Tourists travelling to India: Learn Indian English!

Tourists travelling to India's heaving, gasping and sweltering metropolitan cities need to know 10 very important words/phrases. No, not Hindi. Would you be surprised they are English, this time

Cool, but why English? Here is the explanation: of course, you need the customary 'Namaste' (Hindi, for 'Welcome') or the untroubled 'Theek hai' ('Okay') or the grateful 'Shukriya' ('Thank you'). But why learn English phrases in a country that has 1.20 Billion rattling off in tongues that sound nothing close to English?

Reasons you need to learn the English words:

  • An alternative in case you forget the bare few garbled Hindi words you learned on the plane – and chances are, your 'Hindi' would sound incomprehensible to the locals. 
  • Or worst, you'd forgotten them.  
  • During emergencies you need the locals to understand your problem in case the few Hindi words you memorized tumble (Hindi to foreigners must seem similar to attempting Greek with peanut butter in the mouth).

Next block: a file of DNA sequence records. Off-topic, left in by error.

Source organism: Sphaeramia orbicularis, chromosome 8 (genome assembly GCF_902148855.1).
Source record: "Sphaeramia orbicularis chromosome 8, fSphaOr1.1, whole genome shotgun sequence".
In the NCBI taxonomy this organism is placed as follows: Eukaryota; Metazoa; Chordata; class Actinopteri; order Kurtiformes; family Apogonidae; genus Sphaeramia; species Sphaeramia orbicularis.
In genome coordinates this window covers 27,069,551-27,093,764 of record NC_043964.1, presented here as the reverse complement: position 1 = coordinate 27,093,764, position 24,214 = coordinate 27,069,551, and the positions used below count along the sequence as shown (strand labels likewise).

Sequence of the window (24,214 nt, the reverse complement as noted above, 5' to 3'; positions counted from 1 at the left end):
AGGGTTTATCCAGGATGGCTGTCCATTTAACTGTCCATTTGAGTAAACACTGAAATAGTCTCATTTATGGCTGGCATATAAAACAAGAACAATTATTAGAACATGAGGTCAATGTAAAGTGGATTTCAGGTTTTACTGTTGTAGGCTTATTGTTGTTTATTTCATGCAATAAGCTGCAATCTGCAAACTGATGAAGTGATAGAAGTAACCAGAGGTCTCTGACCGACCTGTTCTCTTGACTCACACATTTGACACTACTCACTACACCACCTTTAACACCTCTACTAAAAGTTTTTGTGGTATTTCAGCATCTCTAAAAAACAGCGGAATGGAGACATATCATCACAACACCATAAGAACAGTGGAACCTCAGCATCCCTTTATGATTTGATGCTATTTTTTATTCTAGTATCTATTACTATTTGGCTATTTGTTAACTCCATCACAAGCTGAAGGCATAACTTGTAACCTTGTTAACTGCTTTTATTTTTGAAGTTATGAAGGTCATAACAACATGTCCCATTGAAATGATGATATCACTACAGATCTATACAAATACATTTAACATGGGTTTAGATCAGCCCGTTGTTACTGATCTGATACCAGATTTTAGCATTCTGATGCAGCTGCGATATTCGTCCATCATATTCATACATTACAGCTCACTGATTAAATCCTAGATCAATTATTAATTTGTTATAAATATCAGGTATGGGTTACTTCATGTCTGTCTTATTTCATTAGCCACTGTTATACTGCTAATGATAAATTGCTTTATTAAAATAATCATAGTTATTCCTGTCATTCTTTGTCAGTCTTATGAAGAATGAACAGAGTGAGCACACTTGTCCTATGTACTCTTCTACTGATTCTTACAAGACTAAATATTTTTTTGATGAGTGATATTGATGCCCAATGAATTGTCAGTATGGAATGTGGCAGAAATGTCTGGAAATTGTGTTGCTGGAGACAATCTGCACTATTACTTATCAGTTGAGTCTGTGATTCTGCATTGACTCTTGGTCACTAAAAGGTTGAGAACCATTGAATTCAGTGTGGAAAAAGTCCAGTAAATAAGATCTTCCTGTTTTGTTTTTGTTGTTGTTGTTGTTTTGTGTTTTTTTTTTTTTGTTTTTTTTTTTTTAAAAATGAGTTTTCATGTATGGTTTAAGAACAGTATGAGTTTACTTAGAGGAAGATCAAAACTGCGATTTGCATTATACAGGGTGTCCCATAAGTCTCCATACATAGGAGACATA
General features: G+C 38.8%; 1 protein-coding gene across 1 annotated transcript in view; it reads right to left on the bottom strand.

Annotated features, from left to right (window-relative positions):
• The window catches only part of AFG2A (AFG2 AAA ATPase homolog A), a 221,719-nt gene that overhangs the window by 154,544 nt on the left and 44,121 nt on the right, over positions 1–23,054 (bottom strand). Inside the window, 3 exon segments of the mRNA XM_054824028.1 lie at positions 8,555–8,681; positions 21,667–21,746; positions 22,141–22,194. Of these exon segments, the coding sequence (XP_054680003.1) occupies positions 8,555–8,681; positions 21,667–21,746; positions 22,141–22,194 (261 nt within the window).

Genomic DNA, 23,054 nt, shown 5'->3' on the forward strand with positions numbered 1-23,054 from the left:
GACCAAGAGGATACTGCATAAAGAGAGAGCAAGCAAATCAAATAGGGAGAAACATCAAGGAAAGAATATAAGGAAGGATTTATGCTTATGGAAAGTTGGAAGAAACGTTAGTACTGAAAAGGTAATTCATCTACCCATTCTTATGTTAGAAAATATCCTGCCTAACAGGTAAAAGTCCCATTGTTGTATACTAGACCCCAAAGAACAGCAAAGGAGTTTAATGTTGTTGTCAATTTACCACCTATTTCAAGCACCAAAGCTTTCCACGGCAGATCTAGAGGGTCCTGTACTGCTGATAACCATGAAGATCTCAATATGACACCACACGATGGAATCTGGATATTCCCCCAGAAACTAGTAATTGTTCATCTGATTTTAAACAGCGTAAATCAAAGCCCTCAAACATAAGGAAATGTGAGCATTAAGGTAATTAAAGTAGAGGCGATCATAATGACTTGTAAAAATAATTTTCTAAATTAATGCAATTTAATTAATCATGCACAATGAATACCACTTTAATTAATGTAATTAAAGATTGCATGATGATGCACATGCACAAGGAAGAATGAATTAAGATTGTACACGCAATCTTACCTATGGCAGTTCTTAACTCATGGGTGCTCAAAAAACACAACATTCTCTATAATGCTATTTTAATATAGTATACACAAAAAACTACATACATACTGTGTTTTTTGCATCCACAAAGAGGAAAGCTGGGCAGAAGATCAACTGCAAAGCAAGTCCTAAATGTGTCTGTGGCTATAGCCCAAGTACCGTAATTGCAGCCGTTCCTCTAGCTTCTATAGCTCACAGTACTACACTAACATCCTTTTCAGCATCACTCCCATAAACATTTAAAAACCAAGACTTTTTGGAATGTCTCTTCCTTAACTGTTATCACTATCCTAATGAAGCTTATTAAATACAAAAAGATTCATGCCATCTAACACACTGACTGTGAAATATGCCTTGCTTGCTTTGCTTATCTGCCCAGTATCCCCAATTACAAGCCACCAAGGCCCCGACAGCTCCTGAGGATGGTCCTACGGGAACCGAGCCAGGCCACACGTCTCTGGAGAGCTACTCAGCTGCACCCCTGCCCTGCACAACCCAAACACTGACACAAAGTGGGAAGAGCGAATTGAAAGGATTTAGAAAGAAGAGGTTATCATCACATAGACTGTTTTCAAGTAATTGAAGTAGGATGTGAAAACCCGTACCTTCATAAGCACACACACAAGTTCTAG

• You can still show off your exclusive 'foreign' heritage.
  • You can show off your I'm-from-the-USA/wherever-accent.
  • You can show off your ‘superior’ English.
  • You can communicate with Indians who wish to show off their English.
  • You can appreciate that India's literacy rate is 84% least in the cities, that is.
  • You can communicate not in the western kind of English but the Indian kind of English if you want to be understood during emergencies!

So what are the 10 super critical words you need to know when travelling to India's cities? 

  • 'I m foreign and my direction is lost?' (Use that line when you find yourself in places Google Maps forgot).
  • 'Is eating hotel near or far?' (You use that to enquire for places that serve food).
  • 'Thief has pick-pocketed me and escaped away' (That's for the police officer).
  • 'I want to ring my sister' (That's what you say when you need a phone).
  • 'This is my reservation!' (You give that to the guy who claims your seat in the train!)
  • 'Airport go' or 'Taj Mahal go' (that's for the taxi driver)
  • 'Do you give fooding also?' (In India "fooding" is well, food, to complement the use of the term 'lodging'!)
  • 'What what?' (That's the Indian equivalent of 'I beg your pardon?').
  • 'I want to shuu-shuu' (Translated: 'I want to use the urinal').
  • 'English speak or not?' (You need that line to enquire whether or not your Indian acquaintance speaks English).

One more tip: Don't worry about the Grammar and syntax of the 'Indianized' English phrases - in India they is the making very perfect sense true!